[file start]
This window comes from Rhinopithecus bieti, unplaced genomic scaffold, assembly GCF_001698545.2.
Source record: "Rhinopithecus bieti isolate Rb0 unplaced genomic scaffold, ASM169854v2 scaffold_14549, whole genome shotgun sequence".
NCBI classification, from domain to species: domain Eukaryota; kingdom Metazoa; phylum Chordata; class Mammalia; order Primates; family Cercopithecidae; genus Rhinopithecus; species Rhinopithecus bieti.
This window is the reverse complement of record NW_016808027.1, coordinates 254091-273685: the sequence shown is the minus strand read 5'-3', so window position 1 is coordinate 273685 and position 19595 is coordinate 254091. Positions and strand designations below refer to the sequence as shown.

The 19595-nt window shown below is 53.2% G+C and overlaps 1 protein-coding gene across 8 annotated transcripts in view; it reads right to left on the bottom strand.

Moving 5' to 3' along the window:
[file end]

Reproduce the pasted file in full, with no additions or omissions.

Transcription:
This window comes from Rhinopithecus bieti, unplaced genomic scaffold, assembly GCF_001698545.2.
Source record: "Rhinopithecus bieti isolate Rb0 unplaced genomic scaffold, ASM169854v2 scaffold_14549, whole genome shotgun sequence".
NCBI classification, from domain to species: domain Eukaryota; kingdom Metazoa; phylum Chordata; class Mammalia; order Primates; family Cercopithecidae; genus Rhinopithecus; species Rhinopithecus bieti.
This window is the reverse complement of record NW_016808027.1, coordinates 254091-273685: the sequence shown is the minus strand read 5'-3', so window position 1 is coordinate 273685 and position 19595 is coordinate 254091. Positions and strand designations below refer to the sequence as shown.

The 19595-nt window shown below is 53.2% G+C and overlaps 1 protein-coding gene across 8 annotated transcripts in view; it reads right to left on the bottom strand.

Moving 5' to 3' along the window: